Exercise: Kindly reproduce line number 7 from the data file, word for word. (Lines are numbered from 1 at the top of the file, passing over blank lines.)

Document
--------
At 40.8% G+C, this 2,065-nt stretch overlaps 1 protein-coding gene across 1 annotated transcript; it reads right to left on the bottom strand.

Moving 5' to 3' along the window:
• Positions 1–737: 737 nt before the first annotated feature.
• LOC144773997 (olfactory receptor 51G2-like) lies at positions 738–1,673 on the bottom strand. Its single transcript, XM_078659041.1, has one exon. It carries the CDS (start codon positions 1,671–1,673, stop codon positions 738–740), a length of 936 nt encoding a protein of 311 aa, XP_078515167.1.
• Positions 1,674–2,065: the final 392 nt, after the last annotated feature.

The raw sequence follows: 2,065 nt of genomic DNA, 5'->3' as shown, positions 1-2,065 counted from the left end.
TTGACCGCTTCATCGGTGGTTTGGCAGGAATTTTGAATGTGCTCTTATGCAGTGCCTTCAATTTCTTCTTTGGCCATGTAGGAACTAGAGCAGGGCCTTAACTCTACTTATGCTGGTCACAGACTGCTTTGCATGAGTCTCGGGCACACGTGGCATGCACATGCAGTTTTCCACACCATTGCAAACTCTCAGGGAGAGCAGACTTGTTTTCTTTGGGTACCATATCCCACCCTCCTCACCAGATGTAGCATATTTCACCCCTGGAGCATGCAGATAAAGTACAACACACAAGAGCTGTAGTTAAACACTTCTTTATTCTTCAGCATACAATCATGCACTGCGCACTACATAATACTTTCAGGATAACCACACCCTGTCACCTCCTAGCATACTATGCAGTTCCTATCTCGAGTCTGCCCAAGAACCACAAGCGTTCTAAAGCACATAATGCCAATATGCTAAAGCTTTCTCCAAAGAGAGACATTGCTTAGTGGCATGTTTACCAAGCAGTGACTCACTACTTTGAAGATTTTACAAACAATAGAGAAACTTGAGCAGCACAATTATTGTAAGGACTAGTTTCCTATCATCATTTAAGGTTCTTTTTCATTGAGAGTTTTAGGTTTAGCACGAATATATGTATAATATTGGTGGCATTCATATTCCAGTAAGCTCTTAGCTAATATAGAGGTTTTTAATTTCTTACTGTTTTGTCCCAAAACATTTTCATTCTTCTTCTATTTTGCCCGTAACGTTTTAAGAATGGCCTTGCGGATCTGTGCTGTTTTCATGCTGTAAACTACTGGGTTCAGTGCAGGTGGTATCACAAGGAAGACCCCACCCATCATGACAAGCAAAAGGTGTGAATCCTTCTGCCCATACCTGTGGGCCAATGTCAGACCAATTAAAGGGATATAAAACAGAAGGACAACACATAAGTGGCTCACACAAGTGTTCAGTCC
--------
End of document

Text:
TTGACCGCTTCATCGGTGGTTTGGCAGGAATTTTGAATGTGCTCTTATGCAGTGCCTTCAATTTCTTCTTTGGCCATGTAGGAACTAGAGCAGGGCCTTAACTCTACTTATGCTGGTCACAGACTGCTTTGCATGAGTCTCGGGCACACGTGGCATGCACATGCAGTTTTCCACACCATTGCAAACTCTCAGGGAGAGCAGACTTGTTTTCTTTGGGTACCATATCCCACCCTCCTCACCAGATGTAGCATATTTCACCCCTGGAGCATGCAGATAAAGTACAACACACAAGAGCTGTAGTTAAACACTTCTTTATTCTTCAGCATACAATCATGCACTGCGCACTACATAATACTTTCAGGATAACCACACCCTGTCACCTCCTAGCATACTATGCAGTTCCTATCTCGAGTCTGCCCAAGAACCACAAGCGTTCTAAAGCACATAATGCCAATATGCTAAAGCTTTCTCCAAAGAGAGACATTGCTTAGTGGCATGTTTACCAAGCAGTGACTCACTACTTTGAAGATTTTACAAACAATAGAGAAACTTGAGCAGCACAATTATTGTAAGGACTAGTTTCCTATCATCATTTAAGGTTCTTTTTCATTGAGAGTTTTAGGTTTAGCACGAATATATGTATAATATTGGTGGCATTCATATTCCAGTAAGCTCTTAGCTAATATAGAGGTTTTTAATTTCTTACTGTTTTGTCCCAAAACATTTTCATTCTTCTTCTATTTTGCCCGTAACGTTTTAAGAATGGCCTTGCGGATCTGTGCTGTTTTCATGCTGTAAACTACTGGGTTCAGTGCAGGTGGTATCACAAGGAAGACCCCACCCATCATGACAAGCAAAAGGTGTGAATCCTTCTGCCCATACCTGTGGGCCAATGTCAGACCAATTAAAGGGATATAAAACAGAAGGACAACACATAAGTGGCTCACACAAGTGTTCAGTCC